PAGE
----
THE UNITED STATES has found itself in the centre of a potential international storm after the first of over 250,000 internal documents, sent from its international network of embassies, were published on whistleblowing website WikiLeaks.
The documents – leaked in advance to a handful of global news agencies – extend from February of this year as far back as 1966, and reveal that the US had ordered surveillance on senior United Nations figures, as well as indicating that Middle Eastern leaders had asked for the US’s intervention in the growth of Iran as a major nuclear power.
The leaked documents also show that the relationship between China and North Korea had grown frostier, that senior members of the Afghan government are suspected of siphoning public cash into their personal possession, and how China’s hacking attack on Google had come about as a result of a senior Chinese official ‘Googling’ his own name and being dismayed at the results.
The Guardian – one of the agencies given advance access – reports that much of the leak comprises of documents sent to and from the US Embassy in London, and include political criticisms of then-opposition leader David Cameron as well as requests for intelligence on, and surveillance of, individual MPs.
The New York Times, which was also given access, adds that the US State Department, led by Hillary Clinton, had been liaising with ambassadors around the world trying to prepare them for the damaging revelations that may have been uncovered.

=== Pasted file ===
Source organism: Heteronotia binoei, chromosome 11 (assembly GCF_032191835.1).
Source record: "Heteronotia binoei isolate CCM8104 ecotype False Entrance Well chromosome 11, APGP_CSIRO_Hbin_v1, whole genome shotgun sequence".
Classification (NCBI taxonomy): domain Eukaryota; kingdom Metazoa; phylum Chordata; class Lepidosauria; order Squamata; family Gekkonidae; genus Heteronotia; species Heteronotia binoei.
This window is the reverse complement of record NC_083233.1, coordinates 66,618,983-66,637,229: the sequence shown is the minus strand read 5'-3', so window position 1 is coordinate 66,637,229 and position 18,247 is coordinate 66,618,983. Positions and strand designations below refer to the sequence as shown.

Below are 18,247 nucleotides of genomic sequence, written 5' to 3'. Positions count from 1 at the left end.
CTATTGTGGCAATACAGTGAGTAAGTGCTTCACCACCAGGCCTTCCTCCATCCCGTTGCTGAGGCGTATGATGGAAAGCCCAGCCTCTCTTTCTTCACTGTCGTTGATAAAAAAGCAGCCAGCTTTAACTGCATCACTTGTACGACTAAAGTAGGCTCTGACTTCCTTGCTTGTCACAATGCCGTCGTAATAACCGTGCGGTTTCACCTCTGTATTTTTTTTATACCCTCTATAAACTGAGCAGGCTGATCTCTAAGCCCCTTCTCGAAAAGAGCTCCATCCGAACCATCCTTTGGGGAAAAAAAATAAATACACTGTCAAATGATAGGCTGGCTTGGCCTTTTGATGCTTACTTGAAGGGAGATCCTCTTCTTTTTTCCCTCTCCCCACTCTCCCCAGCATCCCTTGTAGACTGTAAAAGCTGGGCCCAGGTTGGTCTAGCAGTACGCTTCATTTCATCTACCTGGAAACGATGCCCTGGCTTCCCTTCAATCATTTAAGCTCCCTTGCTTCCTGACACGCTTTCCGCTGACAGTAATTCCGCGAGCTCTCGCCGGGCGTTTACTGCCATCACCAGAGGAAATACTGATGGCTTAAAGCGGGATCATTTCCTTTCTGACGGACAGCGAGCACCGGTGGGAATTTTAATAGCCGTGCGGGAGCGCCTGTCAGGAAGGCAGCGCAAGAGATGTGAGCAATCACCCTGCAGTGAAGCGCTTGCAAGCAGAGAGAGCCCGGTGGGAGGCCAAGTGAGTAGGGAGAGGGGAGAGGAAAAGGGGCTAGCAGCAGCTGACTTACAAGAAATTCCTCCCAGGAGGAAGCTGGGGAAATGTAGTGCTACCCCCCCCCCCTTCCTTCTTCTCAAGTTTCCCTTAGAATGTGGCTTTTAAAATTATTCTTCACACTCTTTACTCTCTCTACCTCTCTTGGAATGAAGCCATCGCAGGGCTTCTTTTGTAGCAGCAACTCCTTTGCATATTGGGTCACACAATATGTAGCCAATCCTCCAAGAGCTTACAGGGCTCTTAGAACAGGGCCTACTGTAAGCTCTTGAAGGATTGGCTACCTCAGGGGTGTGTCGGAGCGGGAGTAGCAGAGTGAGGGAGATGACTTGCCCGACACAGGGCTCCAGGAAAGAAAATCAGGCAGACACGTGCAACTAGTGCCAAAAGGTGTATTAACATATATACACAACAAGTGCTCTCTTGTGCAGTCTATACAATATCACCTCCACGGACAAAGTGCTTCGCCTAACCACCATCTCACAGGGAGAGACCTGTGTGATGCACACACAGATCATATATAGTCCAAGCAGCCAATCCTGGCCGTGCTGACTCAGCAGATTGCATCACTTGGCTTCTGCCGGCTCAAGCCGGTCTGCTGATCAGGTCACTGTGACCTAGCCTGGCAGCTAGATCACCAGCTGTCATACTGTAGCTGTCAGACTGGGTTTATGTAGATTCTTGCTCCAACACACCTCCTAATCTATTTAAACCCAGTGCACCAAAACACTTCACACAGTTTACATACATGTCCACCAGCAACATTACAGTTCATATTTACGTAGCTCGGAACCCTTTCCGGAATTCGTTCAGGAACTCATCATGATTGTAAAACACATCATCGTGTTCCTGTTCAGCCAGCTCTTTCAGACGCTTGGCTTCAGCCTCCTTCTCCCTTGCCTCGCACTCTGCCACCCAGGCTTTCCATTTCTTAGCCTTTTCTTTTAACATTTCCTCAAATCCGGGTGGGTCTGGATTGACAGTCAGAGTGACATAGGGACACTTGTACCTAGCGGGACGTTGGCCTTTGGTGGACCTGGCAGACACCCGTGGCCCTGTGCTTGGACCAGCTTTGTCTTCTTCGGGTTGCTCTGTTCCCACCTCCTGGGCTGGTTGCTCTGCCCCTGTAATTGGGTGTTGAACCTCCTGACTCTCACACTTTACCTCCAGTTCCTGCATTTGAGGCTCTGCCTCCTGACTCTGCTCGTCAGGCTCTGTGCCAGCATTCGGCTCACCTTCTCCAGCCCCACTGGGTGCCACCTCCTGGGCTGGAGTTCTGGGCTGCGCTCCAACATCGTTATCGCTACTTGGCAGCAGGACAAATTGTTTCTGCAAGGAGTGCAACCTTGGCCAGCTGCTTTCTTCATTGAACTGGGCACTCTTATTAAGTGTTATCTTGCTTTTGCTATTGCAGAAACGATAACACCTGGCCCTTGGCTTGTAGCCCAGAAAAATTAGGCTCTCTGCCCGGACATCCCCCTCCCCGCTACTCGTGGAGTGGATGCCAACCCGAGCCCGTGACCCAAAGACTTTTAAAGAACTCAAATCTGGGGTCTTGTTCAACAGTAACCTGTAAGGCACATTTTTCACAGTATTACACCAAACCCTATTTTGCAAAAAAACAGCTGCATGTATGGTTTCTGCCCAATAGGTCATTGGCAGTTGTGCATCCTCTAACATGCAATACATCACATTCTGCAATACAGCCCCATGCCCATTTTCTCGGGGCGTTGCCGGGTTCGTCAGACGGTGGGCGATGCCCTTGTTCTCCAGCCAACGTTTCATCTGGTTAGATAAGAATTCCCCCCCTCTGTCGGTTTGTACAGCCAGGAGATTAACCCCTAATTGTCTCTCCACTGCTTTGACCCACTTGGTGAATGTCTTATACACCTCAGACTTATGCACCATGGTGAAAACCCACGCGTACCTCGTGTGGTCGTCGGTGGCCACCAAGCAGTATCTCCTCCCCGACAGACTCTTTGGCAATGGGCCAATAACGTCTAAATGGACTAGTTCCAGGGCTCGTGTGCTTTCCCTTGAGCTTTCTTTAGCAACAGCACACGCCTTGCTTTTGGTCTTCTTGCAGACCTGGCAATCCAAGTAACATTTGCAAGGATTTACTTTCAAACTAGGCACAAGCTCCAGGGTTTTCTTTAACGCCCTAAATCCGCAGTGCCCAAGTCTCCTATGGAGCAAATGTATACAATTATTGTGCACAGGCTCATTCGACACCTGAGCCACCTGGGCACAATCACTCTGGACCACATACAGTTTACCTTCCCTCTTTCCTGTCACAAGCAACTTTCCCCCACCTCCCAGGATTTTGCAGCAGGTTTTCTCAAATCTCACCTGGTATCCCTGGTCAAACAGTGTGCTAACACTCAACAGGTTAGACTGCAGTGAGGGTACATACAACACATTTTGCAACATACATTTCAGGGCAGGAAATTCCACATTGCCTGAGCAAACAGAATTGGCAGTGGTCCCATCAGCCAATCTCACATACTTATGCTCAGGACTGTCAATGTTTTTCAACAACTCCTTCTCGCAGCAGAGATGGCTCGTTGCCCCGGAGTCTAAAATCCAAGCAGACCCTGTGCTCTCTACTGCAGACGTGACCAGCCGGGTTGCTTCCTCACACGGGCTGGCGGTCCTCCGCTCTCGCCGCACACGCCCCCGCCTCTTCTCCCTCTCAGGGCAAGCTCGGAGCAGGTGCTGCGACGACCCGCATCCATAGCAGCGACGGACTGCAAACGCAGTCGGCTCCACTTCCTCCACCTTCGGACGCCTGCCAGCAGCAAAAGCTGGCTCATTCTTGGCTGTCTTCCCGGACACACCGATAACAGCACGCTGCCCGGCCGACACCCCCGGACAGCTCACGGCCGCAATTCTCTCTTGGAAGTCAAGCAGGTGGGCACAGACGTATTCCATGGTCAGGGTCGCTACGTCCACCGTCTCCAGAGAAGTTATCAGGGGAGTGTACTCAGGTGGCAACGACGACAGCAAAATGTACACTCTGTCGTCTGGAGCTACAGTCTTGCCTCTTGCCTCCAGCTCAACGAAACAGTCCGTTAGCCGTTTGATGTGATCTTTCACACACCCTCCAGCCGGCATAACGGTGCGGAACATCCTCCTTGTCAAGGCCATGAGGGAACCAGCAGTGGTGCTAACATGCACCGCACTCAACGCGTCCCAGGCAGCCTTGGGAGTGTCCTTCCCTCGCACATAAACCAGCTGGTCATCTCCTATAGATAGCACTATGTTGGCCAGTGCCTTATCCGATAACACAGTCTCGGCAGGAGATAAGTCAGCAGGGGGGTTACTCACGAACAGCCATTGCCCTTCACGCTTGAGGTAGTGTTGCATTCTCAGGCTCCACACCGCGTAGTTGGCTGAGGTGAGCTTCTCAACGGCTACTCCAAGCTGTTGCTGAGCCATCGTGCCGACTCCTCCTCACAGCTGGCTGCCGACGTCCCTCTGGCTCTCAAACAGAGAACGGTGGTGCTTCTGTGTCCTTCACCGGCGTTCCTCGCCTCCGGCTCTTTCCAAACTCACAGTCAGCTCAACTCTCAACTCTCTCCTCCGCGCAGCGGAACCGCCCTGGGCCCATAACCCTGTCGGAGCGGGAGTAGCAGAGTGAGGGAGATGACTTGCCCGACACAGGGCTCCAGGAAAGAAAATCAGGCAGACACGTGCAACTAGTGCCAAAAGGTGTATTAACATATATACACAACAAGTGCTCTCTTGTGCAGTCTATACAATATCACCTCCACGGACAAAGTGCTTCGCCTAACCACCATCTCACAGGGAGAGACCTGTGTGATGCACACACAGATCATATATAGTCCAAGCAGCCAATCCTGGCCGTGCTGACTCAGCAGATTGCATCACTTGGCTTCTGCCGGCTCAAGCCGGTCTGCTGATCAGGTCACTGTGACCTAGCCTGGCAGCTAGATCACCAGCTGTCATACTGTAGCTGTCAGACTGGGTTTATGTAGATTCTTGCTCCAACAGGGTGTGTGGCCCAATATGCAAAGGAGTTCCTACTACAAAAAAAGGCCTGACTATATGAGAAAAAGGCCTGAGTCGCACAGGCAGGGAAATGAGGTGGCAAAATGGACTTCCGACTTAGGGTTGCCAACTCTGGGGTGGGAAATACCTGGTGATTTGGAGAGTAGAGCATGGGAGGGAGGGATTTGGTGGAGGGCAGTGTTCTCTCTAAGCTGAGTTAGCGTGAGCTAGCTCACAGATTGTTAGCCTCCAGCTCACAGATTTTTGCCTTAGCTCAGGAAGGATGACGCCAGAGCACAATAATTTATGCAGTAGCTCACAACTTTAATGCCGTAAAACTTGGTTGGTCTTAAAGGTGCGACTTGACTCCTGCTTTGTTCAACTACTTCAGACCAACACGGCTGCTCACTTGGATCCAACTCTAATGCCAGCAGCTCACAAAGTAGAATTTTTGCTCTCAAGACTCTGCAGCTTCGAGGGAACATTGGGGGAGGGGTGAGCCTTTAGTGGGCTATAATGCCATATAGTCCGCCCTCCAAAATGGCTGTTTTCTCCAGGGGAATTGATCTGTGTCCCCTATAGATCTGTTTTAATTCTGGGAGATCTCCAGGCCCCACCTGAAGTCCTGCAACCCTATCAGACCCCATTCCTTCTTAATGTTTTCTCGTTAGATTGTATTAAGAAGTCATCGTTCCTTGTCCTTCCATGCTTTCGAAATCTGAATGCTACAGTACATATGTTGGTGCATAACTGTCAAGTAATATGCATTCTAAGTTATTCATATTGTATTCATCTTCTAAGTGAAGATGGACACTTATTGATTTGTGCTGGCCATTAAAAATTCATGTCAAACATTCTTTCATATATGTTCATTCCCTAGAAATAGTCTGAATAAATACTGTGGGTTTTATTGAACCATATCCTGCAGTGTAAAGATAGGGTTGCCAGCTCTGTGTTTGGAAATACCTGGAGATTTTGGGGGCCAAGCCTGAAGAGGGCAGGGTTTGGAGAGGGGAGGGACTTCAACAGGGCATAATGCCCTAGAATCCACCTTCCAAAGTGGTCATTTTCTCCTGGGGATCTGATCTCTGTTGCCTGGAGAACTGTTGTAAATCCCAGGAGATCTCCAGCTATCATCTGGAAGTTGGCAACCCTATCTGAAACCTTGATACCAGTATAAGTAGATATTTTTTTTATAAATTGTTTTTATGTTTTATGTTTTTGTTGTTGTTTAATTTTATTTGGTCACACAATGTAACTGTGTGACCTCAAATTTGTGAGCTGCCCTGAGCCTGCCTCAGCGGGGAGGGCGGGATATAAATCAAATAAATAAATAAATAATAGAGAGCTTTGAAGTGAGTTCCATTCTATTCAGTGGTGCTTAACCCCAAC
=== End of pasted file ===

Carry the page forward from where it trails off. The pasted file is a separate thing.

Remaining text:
Among the aspects of the documents it focusses on is the revelation that individual countries – Slovenia being a named example – were being asked to house Guantanamo Bay inmates in exchange for a visit from Barack Obama.
It also adds that the US and South Korea had liaised on a plan for Korean reunification, to be pursued if North Korea’s economy was to totally implode.
Der Spiegel, the German news magazine to which the documents were supplied, focusses on the description of world leaders in the documents, with:
- German chancellor Angela Merkel seen as “seldom creative” and a risk avoider
- Iranian president Mahmoud Ahmadinejad compared to Adolf Hitler
- Russian president Dmitry Medvedev seen as “hesitant”
- Kim Jong-il as regularly suffering from epileptic fits
- Afghani president Hamid Karzai as being paranoid
- French president Nicolas Sarkozy seen as an ‘emperor without clothes’, and
- Italian prime minister Silvio Berlusconi as having a penchant for ‘Wild parties’.
Among the documents obtained by WikiLeaks are 910 messages sent from the US Embassy in Dublin, though none of those documents have yet been leaked.
The eldest of those documents dates from June 24, 1985, the day after an Air India flight carrying 329 people exploded over Irish airspace.